‘Futurest’ and I arrived in Boston early yesterday afternoon and are tied up quietly to a floating pontoon that is the British Waterways’ Visitor moorings.
We are right at the edge of the town. Ahead of us is the tall tower of St Botolph’s Parish Church known affectionately as the ‘Boston Stump’, which was visible for miles along the straight course of the river as we approached yesterday, while behind us is the lush green, flat and fertile wilderness of the Fenlands.
Along the right hand side of the river opposite to where we are moored is a mature tree lined road with Victorian built detached houses, indicating the heritage of an old prosperous town, while the river itself, though there is no longer any sign of commercial vessels on it that helped produce this affluence, is filled now with large white leisure cruisers and the odd narrowboat such as ourselves indicating to some degree that the town is still flourishing.
The Moorings at Boston with the ‘Stump’ in the Background
The River Witham at low tide below the ‘Grand Sluice’ Lock
On the passage yesterday from Chapel Hill to Boston the most memorable part is that it was composed of three long lock-less stretches of wide river as straight as they could possibly be with the end of the longest, of about five miles, all but disappearing over the horizon. Perspective certainly made the end of the reach too small to see with the naked eye. It was a different boating experience entirely to that which I am used to on my own small and meandering South Oxford Canal.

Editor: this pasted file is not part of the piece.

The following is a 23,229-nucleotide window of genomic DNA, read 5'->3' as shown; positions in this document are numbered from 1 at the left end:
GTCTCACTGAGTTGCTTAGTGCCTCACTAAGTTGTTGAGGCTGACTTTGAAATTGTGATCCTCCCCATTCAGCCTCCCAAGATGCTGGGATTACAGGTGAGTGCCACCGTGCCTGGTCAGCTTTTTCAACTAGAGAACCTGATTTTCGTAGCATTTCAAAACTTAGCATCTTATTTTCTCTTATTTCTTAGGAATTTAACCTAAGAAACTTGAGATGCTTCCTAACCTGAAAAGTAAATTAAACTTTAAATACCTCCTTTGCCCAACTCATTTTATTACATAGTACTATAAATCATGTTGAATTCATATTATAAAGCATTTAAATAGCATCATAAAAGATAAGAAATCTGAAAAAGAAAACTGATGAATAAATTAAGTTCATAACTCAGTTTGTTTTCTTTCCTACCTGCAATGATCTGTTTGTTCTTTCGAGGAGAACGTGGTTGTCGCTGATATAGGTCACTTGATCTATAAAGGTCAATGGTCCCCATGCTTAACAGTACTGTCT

But it was quiet and peaceful and apart from the wildlife we never saw another soul to disturb our reveries. The Sun was shining mostly in a fluffy white and blue sky while the cold north westerly breeze that we have been experiencing for days now, decided to veer into the infinitely warmer south western sector.
Life all around seemed pretty good!
Evening twilight on the Witham from Boston
I have just been reminded this morning that I possess a first class guide of this area. My good friend Robin, who now lives in Queensland Australia, has just emailed me. Robin and I go back a long way but this morning he has been telling me of his boyhood days living in this area of Lincolnshire. He and I were in the Merchant Navy together and the last time we met was fifty one years ago on a ship called the ‘Gladstone Star’. We sailed together then and the voyage was quite memorable. In about a month’s time Robin and his wife Jan are coming to the UK for a holiday so I hope we shall be able to meet up sometime/somewhere before they have to return to Oz.
It will be delightful to see you again Robin!